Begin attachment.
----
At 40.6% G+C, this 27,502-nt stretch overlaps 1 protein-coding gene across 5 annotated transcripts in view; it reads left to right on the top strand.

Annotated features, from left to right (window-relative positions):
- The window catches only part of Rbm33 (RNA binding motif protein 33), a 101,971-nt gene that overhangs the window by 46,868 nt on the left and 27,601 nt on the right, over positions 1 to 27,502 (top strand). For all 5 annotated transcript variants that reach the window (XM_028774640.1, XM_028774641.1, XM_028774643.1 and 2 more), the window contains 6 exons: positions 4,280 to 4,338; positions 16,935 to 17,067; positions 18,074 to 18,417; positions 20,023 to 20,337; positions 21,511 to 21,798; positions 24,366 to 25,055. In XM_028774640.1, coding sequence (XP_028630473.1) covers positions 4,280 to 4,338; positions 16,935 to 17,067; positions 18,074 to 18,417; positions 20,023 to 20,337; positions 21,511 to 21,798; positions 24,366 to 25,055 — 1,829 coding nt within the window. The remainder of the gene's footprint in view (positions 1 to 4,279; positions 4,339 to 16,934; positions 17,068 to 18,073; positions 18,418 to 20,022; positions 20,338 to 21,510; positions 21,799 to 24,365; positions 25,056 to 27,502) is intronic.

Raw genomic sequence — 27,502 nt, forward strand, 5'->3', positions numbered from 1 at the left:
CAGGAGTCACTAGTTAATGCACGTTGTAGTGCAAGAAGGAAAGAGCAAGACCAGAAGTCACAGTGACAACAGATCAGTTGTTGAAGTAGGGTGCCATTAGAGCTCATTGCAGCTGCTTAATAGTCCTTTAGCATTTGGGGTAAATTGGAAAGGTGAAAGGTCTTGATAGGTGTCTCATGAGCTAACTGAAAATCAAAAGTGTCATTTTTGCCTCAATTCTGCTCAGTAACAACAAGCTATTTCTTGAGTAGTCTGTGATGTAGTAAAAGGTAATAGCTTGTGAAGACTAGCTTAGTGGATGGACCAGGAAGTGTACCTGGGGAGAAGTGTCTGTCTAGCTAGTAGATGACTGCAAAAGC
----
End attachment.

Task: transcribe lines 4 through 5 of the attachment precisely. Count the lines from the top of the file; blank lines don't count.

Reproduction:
Raw genomic sequence — 27,502 nt, forward strand, 5'->3', positions numbered from 1 at the left:
CAGGAGTCACTAGTTAATGCACGTTGTAGTGCAAGAAGGAAAGAGCAAGACCAGAAGTCACAGTGACAACAGATCAGTTGTTGAAGTAGGGTGCCATTAGAGCTCATTGCAGCTGCTTAATAGTCCTTTAGCATTTGGGGTAAATTGGAAAGGTGAAAGGTCTTGATAGGTGTCTCATGAGCTAACTGAAAATCAAAAGTGTCATTTTTGCCTCAATTCTGCTCAGTAACAACAAGCTATTTCTTGAGTAGTCTGTGATGTAGTAAAAGGTAATAGCTTGTGAAGACTAGCTTAGTGGATGGACCAGGAAGTGTACCTGGGGAGAAGTGTCTGTCTAGCTAGTAGATGACTGCAAAAGC